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Walther on Lent 2 – Matthew 15:21-28

by pastorjuhl ~ February 22nd, 2010

The first kind of struggle which God wages against the Christian is, as we see from the Syro-Phoenician woman, usually temporal distress. If not always bodily torment by Satan then at least it is other bodily misery, be it one’s own sickness, or the sickness and death of a loved one, poverty, loss of one’s good name, the revelation of the faithlessness and falseness of friends whom one trusted, and all manner of other sorrow and misfortune. Far be it that God should keep those miraculously who are converted. It happens very often that as soon as a person leaves the world and becomes a true Christian nothing prospers; everything fails; it appears as if God were against him in everything and were his enemy from the time that he became a Christian. God’s Word says expressly, “We must through much tribulation enter into the kingdom of God” (Acts 14:25). And again, “All that will live godly in Christ Jesus shall suffer persecution” (2 Timothy 3:12).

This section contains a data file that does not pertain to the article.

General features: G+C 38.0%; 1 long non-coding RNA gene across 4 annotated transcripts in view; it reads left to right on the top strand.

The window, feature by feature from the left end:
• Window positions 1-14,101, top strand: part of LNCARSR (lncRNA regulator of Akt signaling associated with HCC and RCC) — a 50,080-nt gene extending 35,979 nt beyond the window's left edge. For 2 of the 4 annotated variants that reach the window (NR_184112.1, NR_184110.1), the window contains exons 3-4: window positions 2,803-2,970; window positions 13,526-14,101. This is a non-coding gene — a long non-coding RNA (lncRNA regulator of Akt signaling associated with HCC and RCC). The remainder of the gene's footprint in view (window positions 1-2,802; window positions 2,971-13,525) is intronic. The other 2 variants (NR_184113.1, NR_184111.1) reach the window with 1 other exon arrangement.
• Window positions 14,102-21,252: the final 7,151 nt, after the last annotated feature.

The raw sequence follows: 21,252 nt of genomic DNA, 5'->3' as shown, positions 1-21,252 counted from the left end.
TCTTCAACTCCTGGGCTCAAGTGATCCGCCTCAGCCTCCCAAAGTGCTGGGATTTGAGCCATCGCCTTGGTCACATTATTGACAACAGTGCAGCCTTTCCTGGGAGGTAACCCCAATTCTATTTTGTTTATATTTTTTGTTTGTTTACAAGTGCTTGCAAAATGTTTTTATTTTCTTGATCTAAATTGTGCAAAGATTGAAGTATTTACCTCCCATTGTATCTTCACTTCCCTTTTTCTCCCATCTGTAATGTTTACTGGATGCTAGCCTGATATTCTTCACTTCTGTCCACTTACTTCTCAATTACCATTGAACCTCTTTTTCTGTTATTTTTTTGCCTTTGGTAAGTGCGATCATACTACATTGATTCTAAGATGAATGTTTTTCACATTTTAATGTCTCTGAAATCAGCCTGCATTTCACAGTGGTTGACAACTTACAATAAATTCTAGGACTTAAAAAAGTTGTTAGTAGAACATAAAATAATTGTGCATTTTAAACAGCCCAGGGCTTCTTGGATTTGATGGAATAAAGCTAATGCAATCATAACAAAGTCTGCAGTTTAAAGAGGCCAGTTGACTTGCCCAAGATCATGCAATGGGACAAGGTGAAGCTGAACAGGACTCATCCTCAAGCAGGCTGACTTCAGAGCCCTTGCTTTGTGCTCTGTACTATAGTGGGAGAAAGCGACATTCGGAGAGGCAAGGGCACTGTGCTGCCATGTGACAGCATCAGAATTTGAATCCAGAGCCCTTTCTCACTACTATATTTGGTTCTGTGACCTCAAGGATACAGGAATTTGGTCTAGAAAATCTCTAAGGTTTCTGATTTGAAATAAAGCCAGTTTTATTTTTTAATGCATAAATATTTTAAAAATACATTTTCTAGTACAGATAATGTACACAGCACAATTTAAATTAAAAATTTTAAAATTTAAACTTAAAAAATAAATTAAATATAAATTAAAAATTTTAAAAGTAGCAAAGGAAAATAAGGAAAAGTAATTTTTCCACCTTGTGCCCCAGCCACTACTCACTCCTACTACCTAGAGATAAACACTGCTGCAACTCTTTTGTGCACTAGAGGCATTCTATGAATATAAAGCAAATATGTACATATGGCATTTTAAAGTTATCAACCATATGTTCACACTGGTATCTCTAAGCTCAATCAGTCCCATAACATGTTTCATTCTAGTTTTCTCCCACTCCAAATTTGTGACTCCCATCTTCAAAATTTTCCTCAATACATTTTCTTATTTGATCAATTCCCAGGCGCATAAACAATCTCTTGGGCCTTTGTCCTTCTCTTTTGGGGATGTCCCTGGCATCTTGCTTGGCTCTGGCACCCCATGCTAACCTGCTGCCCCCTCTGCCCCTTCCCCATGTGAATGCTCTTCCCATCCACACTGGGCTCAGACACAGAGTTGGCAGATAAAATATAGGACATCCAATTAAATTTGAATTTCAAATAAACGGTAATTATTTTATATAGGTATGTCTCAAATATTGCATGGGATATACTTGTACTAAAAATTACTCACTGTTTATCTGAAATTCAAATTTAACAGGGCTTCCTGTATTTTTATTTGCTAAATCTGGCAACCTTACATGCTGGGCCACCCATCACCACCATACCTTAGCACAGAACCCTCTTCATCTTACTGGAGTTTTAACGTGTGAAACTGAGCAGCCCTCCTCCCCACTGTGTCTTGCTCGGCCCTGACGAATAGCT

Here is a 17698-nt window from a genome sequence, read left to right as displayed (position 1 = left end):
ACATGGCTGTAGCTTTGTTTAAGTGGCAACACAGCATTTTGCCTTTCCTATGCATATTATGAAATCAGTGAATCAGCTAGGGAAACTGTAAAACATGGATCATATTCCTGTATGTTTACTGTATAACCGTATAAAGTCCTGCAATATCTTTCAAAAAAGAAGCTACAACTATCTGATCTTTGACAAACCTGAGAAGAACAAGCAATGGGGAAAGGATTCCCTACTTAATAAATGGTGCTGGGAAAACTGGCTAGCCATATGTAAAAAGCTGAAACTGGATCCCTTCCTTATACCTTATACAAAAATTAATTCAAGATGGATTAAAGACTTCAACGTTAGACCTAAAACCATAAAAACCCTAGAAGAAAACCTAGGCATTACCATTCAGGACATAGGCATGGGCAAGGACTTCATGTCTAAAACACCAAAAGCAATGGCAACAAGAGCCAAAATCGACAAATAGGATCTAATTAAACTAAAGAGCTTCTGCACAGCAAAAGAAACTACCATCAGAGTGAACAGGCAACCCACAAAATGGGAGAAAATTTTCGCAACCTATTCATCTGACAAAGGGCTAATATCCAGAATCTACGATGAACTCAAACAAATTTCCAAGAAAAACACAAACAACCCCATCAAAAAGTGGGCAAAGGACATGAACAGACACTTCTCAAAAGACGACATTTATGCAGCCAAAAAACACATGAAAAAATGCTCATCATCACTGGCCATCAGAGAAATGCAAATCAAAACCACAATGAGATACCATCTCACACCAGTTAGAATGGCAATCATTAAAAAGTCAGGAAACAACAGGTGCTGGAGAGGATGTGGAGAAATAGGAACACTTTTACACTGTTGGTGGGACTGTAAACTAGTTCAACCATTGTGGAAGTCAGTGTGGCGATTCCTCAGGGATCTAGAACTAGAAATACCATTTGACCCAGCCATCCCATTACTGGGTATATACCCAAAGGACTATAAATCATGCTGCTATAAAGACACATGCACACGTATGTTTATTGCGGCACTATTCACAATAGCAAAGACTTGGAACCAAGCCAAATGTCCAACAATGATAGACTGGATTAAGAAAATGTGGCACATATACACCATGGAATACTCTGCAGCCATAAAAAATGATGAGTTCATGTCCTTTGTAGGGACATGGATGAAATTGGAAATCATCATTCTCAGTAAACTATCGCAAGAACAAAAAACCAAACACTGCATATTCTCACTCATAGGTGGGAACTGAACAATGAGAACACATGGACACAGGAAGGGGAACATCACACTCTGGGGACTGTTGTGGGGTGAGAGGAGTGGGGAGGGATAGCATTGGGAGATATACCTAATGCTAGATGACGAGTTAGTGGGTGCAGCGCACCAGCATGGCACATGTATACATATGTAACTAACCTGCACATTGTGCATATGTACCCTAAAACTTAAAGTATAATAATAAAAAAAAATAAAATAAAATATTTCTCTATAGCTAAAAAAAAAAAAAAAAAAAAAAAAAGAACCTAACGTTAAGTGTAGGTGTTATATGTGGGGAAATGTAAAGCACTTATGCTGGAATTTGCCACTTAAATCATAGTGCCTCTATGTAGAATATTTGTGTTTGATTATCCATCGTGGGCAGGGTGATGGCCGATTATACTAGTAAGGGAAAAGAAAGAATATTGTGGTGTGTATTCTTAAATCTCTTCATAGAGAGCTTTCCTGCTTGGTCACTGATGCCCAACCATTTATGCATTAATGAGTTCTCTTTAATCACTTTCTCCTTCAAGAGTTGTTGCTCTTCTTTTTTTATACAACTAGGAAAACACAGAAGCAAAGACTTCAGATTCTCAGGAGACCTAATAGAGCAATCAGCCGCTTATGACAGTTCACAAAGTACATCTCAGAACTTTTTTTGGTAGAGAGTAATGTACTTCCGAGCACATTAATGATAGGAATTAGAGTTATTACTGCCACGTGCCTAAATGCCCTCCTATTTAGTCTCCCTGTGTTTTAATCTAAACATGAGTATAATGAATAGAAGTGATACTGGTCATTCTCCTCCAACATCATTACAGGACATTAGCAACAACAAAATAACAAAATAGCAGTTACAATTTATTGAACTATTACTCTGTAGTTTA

Such bodily afflictions, however, are the easiest struggles which God wages with his Christians. In the Syro-Phoenician woman we see there is still another, a more difficult struggle. God often does not answer the prayers of a Christian in trouble. He is silent. The distress not only continues but becomes the greater the more earnestly the Christian prays. The children of the world are often quickly freed from their trouble; they murmur against God, rage, and curse, while the Christians who in their misfortune take refuge in God often sink only deeper and deeper.